It was like, ‘You're a Jew?' It's like, "Oh my God, we've never seen a living one' – Ofer Waldman
Waldman runs a group that promotes equality with Arabs. He realises he is a beneficiary of Germany's lingering guilt.
Being a Jewish Israeli here, we have a louder voice because of the past. That's a privilege – Ofer Waldman
Berlin's Jews do face a rise in European anti-Semitism, which has spurred Germany to introduce tough new laws against hate speech. But fears of hate crime are, for many, outweighed by a weariness of life in Israel – its perpetual war footing, cost of living or social expectations.
It's back in Israel where reporter Eric Campbell finds Avi Binyamin, 32, who grew up in an ultra-Orthodox family.
I was supposed to be a rabbi by now, with five or 10 children - Avi Binyamin
Instead he went secular and became a gym instructor. Now he is packing his bags for Berlin. He looks forward to a more open-minded society.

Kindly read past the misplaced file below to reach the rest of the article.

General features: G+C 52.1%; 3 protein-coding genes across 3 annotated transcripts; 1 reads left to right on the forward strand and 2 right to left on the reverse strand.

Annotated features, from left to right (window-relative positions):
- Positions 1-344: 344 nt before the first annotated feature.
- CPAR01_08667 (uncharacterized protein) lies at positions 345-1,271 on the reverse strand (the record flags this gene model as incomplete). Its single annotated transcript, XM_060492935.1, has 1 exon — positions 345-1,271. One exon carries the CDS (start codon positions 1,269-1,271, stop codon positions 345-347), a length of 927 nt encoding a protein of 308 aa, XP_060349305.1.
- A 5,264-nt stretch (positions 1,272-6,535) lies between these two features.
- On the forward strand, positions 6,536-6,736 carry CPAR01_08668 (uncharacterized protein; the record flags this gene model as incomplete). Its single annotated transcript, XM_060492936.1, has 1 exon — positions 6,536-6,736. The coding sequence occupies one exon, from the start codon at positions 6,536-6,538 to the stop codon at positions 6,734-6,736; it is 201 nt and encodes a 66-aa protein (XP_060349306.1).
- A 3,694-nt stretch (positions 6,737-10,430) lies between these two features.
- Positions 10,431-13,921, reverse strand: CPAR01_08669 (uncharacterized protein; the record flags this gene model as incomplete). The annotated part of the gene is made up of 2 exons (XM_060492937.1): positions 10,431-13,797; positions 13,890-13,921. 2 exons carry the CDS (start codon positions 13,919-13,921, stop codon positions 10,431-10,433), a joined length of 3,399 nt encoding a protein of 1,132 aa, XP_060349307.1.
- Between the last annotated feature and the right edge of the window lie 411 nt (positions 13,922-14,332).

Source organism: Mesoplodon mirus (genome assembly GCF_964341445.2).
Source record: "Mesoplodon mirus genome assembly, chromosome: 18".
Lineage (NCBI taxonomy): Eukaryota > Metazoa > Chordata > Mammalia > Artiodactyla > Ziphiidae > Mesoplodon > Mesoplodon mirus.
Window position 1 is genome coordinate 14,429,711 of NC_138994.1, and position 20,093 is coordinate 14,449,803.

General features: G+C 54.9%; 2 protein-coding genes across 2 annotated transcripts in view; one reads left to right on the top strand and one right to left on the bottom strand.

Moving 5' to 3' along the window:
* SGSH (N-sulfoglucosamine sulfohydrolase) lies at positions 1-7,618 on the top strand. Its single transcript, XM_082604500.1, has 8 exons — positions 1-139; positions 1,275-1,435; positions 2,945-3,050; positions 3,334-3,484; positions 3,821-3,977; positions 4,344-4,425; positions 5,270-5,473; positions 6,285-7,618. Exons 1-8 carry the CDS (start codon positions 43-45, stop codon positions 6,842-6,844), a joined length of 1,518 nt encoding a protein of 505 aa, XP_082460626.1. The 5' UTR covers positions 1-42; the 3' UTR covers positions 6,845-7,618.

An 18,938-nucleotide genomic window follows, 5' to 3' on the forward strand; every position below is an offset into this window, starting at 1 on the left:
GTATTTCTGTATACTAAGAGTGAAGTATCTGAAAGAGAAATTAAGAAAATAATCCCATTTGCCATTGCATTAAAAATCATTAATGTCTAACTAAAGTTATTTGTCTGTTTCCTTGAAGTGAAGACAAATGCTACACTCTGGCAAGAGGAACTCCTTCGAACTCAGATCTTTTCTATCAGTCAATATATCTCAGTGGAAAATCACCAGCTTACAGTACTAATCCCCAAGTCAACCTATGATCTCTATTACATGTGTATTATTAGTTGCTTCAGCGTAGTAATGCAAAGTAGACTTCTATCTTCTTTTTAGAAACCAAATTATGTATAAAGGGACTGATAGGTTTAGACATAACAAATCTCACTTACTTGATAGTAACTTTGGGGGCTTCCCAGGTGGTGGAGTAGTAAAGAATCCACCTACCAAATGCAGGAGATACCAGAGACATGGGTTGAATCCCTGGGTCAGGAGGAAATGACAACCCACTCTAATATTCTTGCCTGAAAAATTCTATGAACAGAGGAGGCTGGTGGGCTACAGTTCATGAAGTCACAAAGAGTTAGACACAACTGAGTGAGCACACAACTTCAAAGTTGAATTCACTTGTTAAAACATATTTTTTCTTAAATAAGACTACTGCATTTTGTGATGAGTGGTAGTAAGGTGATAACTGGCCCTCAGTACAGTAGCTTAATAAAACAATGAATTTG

Even if we are forced to live by the sword here in Israel… I'd want us to educate our children that it's not the default position, that there are also other ways - Avi Binyamin
Avi's Israeli girlfriend has already settled in Berlin and awaits him there. His little brother will follow him soon.
Hollywood's blockbuster #MeToo movement took the world by storm, giving voice to women and causing powerful men to hit the speed dial to their lawyers and PR flacks.
Then it met the French resistance.
More than 100 prominent French women – including screen goddess Catherine Deneuve - signed the now famous "Le Monde Letter" denouncing #Metoo. They pledged to "defend a freedom to bother as indispensable to sexual freedom" and sympathised with "men who've been disciplined in the workplace… when their only crime was to touch a woman's knee or steal a kiss".
So what is it about sex and seduction a la francaise? Does #MeToo threaten a proud libertine tradition that differentiates France from stitched-up Anglo-Saxon culture? Or do such ideas belong to the bygone era of lustful cartoon skunk Pepe Le Lew?